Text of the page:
Lemberger, Dorit. 2018. “Bakhtin and Wittgenstein on Dialogue as a Methodological Concept and Theme.” Journal of Dialogue Studies 6: 37–54. https://doi.org/10.55207/RVTO2437

Sennett, Richard. 2012. Together: The Rituals, Pleasures and Politics of Cooperation. London: Penguin Books.

Sheets-Johnstone, Maxine. 2009. The Corporeal Turn. Exeter: Imprint Academic.

Sheets-Johnstone, Maxine. 2011. “The imaginative consciousness of movement: Linear quality, kinaesthesia, language and life.” In Redrawing Anthropology: Materials, Movements, Lines, edited by Tim Ingold, 115–128. New York: Routledge.

Shotter, John. 2007. “Wittgenstein and his Philosophy of First-Time Events.” History & Philosophy of Psychology 9(1): 1–11. https://doi.org/10.53841/bpshpp.2007.9.1.1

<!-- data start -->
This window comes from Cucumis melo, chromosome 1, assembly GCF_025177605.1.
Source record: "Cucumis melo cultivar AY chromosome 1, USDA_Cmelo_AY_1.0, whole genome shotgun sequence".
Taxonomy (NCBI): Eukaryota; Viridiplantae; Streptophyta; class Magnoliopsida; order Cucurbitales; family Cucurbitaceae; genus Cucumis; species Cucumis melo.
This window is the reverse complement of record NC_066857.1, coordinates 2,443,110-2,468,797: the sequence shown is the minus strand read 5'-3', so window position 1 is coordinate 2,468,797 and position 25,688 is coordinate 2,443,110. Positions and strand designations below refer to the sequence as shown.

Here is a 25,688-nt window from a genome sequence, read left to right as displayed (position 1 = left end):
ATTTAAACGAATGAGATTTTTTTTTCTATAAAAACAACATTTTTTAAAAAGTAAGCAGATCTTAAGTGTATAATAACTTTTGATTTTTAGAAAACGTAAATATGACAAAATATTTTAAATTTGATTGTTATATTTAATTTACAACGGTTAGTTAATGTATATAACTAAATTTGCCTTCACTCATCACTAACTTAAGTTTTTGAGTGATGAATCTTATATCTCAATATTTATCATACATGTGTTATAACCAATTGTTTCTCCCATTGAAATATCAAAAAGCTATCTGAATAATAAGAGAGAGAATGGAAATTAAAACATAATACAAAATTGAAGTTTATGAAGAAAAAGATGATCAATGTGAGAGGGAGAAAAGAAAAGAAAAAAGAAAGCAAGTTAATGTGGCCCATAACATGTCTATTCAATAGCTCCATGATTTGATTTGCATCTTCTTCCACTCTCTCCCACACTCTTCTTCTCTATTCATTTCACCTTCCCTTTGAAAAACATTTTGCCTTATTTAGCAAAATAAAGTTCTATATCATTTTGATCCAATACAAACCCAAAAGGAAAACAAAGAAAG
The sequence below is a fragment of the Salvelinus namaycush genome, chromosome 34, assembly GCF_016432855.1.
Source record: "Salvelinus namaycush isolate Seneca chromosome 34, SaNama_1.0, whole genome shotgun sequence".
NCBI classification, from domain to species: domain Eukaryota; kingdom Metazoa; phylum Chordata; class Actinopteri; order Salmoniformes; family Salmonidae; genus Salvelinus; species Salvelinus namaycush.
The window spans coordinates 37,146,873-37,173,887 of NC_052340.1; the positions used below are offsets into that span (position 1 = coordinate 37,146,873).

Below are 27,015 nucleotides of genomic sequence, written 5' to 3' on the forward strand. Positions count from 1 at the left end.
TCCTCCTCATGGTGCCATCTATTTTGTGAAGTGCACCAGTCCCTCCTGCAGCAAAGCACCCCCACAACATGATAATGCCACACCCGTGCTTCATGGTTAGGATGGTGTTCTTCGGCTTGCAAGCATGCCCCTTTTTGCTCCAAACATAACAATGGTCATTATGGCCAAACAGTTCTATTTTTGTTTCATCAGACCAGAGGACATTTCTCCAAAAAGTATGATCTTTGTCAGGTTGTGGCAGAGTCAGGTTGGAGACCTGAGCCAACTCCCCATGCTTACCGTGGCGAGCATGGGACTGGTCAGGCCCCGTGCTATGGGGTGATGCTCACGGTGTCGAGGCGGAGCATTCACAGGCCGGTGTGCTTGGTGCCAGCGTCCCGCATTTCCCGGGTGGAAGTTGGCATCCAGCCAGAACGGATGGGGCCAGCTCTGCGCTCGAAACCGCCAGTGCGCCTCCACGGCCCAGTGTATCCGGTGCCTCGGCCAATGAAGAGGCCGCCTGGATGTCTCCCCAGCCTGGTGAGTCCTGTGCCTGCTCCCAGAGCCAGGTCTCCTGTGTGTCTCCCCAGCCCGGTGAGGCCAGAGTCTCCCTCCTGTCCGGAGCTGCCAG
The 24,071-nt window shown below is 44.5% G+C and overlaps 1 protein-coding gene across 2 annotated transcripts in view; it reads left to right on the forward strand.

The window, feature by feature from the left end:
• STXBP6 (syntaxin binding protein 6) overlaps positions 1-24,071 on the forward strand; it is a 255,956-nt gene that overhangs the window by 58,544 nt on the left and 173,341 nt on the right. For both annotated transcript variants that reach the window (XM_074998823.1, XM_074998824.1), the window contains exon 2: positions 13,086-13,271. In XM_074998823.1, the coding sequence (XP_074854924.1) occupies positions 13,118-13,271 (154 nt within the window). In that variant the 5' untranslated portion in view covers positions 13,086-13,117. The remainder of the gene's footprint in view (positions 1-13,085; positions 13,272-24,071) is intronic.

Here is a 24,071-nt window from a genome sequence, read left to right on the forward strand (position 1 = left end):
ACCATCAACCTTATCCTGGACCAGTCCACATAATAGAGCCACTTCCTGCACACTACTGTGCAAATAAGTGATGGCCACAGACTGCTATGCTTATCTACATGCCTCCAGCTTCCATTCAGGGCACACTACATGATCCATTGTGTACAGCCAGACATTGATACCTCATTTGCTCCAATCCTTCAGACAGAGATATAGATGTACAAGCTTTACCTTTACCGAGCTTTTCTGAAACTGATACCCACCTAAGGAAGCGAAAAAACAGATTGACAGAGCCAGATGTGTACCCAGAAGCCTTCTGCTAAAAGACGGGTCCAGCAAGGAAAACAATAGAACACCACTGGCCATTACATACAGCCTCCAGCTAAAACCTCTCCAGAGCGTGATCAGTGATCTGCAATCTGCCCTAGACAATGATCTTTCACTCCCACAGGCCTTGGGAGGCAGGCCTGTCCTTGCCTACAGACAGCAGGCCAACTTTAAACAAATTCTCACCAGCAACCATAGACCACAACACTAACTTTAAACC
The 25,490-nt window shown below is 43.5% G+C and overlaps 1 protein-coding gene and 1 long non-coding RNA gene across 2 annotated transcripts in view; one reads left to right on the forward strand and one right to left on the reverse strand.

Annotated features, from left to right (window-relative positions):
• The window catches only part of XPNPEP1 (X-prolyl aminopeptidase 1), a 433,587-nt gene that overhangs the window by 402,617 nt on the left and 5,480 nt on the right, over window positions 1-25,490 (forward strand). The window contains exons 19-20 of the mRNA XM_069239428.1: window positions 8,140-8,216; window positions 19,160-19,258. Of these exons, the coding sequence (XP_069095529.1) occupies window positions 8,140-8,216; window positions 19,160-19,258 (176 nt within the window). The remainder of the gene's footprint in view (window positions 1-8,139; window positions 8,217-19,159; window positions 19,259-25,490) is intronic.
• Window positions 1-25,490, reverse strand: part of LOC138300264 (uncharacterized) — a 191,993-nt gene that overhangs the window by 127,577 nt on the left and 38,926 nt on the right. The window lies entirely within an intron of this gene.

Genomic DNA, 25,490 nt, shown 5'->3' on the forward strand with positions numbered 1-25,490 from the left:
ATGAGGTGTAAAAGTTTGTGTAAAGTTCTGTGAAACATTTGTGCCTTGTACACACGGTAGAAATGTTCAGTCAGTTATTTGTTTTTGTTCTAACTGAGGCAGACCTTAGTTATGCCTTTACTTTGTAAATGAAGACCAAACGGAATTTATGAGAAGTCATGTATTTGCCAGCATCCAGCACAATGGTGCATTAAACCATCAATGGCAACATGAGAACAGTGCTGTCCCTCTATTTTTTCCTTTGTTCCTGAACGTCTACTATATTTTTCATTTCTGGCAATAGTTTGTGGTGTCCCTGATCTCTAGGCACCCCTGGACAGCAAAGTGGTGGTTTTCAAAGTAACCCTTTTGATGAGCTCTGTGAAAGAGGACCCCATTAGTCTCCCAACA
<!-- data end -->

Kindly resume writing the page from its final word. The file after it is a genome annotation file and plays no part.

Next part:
Shotter, John. 2015. “Worldly beings becoming human beings: Differentiations and articulations within our different ways of being.” Culture & Psychology 21(2): 231–242. https://doi.org/10.1177/1354067X15575797

Shotter, John. 2016. “James, dewey, and mead: on what must come before all our inquiries.” In The SAGE Handbook of process organization studies, edited by A. Langley and H. Tsoukas, 71–84. Thousand Oaks, CA: SAGE Publications Ltd. https://doi.org/10.4135/9781473957954.n5

Shotter, John. 2016. Speaking, Actually. Farnhill: Everything is Connected Press.

Sweetser, Eve. 1992. “English metaphors for language: Motivations, conventions and creativity.” Poetics Today 13(4): 705–724. https://doi.org/10.2307/1773295




How to Cite

“Dialogical Practices for Imagined Lines: Listening, Interference, and (non) Straight”. 2023. Performance Philosophy 8 (1): 62-74. https://doi.org/10.21476/PP.2022.72358.

How to Cite

“Dialogical Practices for Imagined Lines: Listening, Interference, and (non) Straight”. 2023. Performance Philosophy 8 (1): 62-74. https://doi.org/10.21476/PP.2022.72358.